By Jeff Wakefield Article published January 19, 2005
“Ski Area Management” has been a popular and successful course in the Rubenstein School’s recreation management concentration since the class was introduced in the 1970s, boasting such highly respected alums as Molly Mahar, marketing director at Sugarbush.
But for a university located in the heart of ski country proud of its hands-on learning philosophy, there was always a certain something missing from the experience the course offered students: a ski area.
Three years ago, Vermont-based marketing consultant David Kaufman, who has taught the course for six years, decided to do something about that. The course had traditionally brought the mountain to the classroom, in the form of guest speakers.
“I thought it would be interesting to do a portion of it on-site,” says Kaufman.
He knew that wouldn’t be possible after the semester started, so he invited students to return to UVM a week early for an intense hands-on practicum. Stowe Mountain Resort, an obvious choice given the university’s many ties to Mt. Mansfield, has been a willing and enthusiastic partner in the enterprise.
The course maintains its traditional form after the semester starts. But for five days last week, students went slopeside at Stowe, learning the ins and outs of the ski business from a ground zero vantage.
Mornings were spent listening to an impressive lineup of Stowe vice presidents, along with a contingent of executives from Smugglers Notch, address such topics as marketing, operations, food and beverage, trail management, the ski school, and the regulatory environment.
In the afternoon students clamped on skis and snowboards and learned about those topics in real time.
The morning lectures were hardly dull. In one, Stowe’s marketing vice president, Mike Colburn, was attempting to explain — to a room full of snowboarders — why the half pipe and terrain park, stunted by the season’s poor weather, were not getting more attention from Stowe’s snow guns.
Motivated by personal as well as academic interests, students were impressive in their prosecutorial zeal. But as Colburn explained that Stowe’s limited resources were more strategically spent blowing snow on the blue, groomed trails that would keep affluent out-of-staters coming back, the cold winter light of insight dawned on the fresh faces in the room.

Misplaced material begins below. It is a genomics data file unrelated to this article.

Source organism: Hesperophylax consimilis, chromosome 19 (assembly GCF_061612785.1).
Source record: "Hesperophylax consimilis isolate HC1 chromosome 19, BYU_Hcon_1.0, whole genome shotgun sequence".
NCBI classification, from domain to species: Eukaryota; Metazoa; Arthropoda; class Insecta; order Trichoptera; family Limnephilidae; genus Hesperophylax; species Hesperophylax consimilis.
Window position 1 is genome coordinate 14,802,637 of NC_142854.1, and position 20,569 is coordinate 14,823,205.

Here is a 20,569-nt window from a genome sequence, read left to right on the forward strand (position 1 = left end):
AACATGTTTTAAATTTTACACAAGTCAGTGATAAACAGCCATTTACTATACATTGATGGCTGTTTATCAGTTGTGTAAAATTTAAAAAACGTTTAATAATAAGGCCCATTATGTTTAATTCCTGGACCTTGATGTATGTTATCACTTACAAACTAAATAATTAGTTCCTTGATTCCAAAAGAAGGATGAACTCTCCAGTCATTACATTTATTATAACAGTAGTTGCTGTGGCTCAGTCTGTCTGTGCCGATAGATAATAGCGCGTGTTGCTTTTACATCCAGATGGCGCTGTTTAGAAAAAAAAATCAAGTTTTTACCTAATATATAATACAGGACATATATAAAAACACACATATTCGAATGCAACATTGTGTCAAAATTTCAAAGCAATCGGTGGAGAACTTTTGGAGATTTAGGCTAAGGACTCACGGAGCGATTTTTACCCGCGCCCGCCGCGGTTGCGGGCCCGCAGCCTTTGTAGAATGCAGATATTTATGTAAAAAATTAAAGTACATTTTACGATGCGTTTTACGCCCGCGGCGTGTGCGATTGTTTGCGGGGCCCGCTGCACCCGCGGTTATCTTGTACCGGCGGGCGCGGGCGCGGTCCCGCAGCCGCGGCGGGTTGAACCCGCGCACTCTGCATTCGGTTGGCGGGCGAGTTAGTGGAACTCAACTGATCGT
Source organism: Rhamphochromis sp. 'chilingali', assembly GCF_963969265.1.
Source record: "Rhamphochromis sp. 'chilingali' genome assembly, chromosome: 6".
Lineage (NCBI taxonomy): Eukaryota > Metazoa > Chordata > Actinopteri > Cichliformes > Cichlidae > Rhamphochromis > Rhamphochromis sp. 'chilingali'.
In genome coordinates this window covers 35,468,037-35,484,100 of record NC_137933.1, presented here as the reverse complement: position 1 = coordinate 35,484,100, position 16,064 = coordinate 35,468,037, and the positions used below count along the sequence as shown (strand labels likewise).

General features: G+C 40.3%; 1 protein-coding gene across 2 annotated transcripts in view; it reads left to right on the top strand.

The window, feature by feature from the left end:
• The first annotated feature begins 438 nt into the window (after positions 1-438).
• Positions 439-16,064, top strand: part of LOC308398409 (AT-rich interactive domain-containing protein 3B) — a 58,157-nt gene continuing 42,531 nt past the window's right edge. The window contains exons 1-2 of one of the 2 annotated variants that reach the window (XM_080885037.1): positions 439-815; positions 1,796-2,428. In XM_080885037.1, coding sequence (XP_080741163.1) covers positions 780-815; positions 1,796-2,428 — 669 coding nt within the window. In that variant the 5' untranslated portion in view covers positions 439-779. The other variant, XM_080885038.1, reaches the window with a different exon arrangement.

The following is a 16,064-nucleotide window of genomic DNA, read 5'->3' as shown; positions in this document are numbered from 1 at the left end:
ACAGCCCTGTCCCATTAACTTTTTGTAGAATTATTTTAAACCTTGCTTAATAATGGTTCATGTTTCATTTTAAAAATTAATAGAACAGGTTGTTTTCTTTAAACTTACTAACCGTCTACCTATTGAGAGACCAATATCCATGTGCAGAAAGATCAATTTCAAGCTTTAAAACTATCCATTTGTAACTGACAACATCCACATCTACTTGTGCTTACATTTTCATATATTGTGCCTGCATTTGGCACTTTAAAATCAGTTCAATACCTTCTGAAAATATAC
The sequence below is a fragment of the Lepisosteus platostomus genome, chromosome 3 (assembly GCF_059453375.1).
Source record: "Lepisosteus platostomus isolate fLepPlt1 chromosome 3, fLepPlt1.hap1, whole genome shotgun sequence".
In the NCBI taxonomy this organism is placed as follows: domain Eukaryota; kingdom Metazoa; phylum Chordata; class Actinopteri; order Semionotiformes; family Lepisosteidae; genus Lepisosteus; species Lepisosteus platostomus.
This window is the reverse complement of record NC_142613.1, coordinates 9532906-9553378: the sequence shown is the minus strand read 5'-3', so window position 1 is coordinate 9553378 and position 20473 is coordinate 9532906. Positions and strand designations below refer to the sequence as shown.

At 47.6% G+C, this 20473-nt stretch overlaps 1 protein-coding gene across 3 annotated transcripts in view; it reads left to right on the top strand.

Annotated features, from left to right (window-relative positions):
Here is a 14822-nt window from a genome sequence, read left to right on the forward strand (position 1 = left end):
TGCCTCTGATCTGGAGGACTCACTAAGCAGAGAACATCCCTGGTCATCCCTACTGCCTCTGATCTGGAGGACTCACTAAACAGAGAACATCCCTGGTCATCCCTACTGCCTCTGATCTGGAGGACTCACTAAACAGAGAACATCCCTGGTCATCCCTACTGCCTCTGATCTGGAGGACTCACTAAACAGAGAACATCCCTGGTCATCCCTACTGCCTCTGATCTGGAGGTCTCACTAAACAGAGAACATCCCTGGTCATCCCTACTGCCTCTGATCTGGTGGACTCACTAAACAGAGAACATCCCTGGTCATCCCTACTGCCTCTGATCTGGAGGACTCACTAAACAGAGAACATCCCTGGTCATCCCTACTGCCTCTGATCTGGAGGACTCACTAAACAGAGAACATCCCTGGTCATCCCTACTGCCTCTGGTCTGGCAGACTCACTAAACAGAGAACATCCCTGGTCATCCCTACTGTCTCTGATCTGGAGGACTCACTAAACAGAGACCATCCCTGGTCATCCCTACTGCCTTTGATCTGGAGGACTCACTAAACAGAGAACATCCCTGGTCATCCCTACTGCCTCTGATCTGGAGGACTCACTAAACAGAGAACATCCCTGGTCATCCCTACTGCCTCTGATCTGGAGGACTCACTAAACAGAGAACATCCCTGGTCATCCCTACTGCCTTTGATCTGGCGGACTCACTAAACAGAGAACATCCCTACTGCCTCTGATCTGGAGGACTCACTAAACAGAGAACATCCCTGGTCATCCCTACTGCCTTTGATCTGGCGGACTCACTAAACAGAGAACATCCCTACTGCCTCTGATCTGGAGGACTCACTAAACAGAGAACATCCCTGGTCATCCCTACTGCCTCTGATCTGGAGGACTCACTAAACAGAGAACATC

In the afternoons, students saw computer-controlled ski lifts and snow guns in action; learned the intricacies of matching trails with ability levels in the ski school; and observed how clearing terrain for new trails is considerably complicated by Vermont’s challenging regulatory environment. They also spent several hours learning the food and beverage side of the operation.
The takeaway? For Matt Getz, a senior from St. Johnsbury, it was learning just how tough the business is. “The biggest thing is that a lot of companies aren’t making any money. It’s a flat industry,” he said, where people work hard “to get a few more thousand skier-visits a year. It might seem like ski areas are ripping people off, but they’re just doing everything they can to stay in business.”
Getz isn’t contemplating a career in ski resort management just yet, but the idea of working for a marketing agency catering to the winter sports industry is gaining traction with him.
It will take awhile for students to process all the information they absorbed during the week, Kaufman explained one afternoon from the noisy, interior hub of one Stowe’s larger ski lifts. “It’s quite an intense learning environment,” he roared over the din of the machinery.
Asking students to cut their break short and not make room for a little play wouldn’t seem fair. So each day, students left time in their busy schedules to sample the business they were studying. Kaufman occasionally found time to join in on these late day runs, just to keep on top of the curriculum, of course.